The Best Portraits in Engraving

The Satin Gown

(Painted by Gerard Terburg, and Engraved by Johann Georg Wille.)

Wille lived to old age, not dying till 1808. During this long life he was active in the art to which he inclined naturally. His mastership of the graver was perfect,Wille. lending itself especially to the representation of satin and metal, although less happy with flesh. His Satin Gown, or L'Instruction Paternelle, after Terburg, and Les Musiciens Ambulans, after Dietrich, are always admired. Nothing of the kind in engraving is finer. His style was adapted to pictures of the Dutch school, and to portraits with rich surroundings. Of the latter the principal are Comte de Saint-Florentin, Poisson Marquis de Marigny, John de Boullongne, and the Cardinal de Tencin.

Especially eminent was Wille as a teacher. Under his influence the art assumed a new life, so that he became father of the modern school. His scholars spread everywhere,Bervic. and among them are acknowledged masters. He was teacher of Bervic, whose portrait of Louis XVI. in hisToschi. coronation robes is of a high order, himself teacher of the Italian Toschi, who, after an eminent career, died as late as 1858; also teacher of Tardieu, himself teacher of the brilliant Desnoyers, whose portrait of the Emperor Napoleon in his Coronation Robes is the fit complement toDesnoyers. that of Louis XVI.; also teacher of the German, J. G. von Müller, himself father and teacher of J. Frederick vonMüller. Müller, engraver of the Sistine Madonna, in a plate whose great fame is not above its merit; also teacher of the ItalianVangelisti. Vangelisti, himself teacher of the unsurpassed Longhi, in whose school were Anderloni and Jesi. Thus not onlyAnderloni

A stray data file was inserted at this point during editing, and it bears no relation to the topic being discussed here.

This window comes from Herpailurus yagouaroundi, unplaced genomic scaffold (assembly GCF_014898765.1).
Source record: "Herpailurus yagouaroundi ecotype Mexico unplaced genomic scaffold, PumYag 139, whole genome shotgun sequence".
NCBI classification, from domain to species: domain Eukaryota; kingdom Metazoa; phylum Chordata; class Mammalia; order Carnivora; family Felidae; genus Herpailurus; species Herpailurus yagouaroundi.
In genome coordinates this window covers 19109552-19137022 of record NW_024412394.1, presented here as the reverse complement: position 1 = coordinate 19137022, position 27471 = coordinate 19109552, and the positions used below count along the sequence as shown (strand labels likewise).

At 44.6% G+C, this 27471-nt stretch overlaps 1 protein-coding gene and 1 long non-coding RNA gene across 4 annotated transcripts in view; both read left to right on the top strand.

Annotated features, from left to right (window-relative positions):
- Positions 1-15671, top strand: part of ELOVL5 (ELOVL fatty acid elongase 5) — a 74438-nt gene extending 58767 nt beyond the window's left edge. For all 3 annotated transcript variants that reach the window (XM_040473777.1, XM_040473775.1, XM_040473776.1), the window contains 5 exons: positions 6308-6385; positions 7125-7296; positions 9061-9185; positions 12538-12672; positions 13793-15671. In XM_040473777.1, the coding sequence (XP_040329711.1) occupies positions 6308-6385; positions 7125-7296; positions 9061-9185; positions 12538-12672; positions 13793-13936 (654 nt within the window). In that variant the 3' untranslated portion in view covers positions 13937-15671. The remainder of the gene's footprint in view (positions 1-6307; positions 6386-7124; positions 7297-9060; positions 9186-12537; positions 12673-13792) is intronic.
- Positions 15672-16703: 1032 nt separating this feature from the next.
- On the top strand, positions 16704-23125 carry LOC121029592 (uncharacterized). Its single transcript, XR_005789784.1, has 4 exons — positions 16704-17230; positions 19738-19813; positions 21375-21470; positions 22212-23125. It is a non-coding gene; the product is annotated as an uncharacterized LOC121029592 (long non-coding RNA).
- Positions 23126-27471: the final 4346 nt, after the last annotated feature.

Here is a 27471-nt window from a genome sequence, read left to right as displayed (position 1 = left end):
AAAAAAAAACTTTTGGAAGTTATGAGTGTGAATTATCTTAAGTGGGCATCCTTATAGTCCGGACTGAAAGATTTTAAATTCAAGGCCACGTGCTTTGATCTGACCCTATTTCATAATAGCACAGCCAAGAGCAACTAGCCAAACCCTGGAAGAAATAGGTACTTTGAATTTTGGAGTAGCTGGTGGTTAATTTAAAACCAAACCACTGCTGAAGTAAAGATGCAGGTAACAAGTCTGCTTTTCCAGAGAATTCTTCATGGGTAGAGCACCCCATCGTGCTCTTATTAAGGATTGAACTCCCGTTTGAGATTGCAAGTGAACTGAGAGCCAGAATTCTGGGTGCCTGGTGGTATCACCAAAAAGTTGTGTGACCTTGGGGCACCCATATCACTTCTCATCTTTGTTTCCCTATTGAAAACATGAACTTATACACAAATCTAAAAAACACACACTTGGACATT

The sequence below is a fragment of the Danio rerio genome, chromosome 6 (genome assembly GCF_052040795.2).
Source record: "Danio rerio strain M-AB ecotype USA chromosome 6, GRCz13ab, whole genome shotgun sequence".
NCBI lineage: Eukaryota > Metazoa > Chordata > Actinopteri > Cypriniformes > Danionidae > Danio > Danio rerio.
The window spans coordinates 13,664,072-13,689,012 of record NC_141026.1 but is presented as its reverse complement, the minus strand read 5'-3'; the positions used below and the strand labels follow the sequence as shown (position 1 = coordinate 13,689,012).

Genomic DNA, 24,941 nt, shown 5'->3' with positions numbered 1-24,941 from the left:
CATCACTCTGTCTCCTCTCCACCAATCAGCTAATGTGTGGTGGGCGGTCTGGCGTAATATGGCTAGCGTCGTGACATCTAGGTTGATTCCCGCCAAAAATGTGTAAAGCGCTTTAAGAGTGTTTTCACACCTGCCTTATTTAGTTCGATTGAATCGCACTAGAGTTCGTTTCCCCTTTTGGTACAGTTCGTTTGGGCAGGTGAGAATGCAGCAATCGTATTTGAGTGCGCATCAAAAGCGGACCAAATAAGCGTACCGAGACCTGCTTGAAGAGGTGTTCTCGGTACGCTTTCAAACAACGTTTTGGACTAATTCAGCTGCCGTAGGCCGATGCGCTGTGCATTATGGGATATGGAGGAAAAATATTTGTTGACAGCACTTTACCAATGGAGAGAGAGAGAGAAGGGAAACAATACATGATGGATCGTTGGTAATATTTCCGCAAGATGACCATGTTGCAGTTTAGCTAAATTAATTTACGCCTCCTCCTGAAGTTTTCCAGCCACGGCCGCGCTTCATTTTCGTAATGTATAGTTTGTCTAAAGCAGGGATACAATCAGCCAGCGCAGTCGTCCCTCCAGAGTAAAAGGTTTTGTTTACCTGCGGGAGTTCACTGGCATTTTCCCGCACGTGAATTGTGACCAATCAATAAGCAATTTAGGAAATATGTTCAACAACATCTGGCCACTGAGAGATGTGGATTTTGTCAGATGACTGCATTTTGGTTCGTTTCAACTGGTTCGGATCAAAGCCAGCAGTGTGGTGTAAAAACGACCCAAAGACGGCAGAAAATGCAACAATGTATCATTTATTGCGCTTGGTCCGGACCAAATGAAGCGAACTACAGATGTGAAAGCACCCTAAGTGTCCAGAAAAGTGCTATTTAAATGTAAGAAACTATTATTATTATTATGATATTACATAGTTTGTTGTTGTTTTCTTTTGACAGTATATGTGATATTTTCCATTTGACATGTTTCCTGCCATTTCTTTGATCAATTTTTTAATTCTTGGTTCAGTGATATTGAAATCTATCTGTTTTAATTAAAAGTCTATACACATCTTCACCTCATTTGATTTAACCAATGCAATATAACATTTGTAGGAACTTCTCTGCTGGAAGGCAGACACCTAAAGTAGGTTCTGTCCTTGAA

and Jesi.
 by his works, but by his famous scholars, did the humble gunsmith gain sway in art.

Napoleon I.

(Painted by François Gérard, and Engraved by Auguste Boucher Desnoyers.)

Among portraits by this school deserving especial mention is that of King Jerome of Westphalia, brother of Napoleon, by the two Müllers, where the genius of the artist is most conspicuous, although the subject contributes little. As in the case of the Palace of the Sun, described by Ovid, Materiam superabat opus. This work is a beautiful example of skill in representation of fur and lace, not yielding even to Drevet.

Longhi was a universal master, and his portraits are only parts of his work. That of Washington, which is rare, is evidently founded on Stuart's painting, but afterLonghi. a design of his own, which is now in the possession of the Swiss Consul at Venice. The artist felicitated himself on the hair, which is modelled after the French masters.[7] The portraits of Michael Angelo, and of Dandolo, the venerable Doge of Venice, are admired; so also is the Napoleon, as King of Italy, with the iron crown and finest lace. But his chief portrait is that of Eugene Beauharnais, Viceroy of Italy, full length, remarkable for plume in the cap, which is finished with surpassing skill.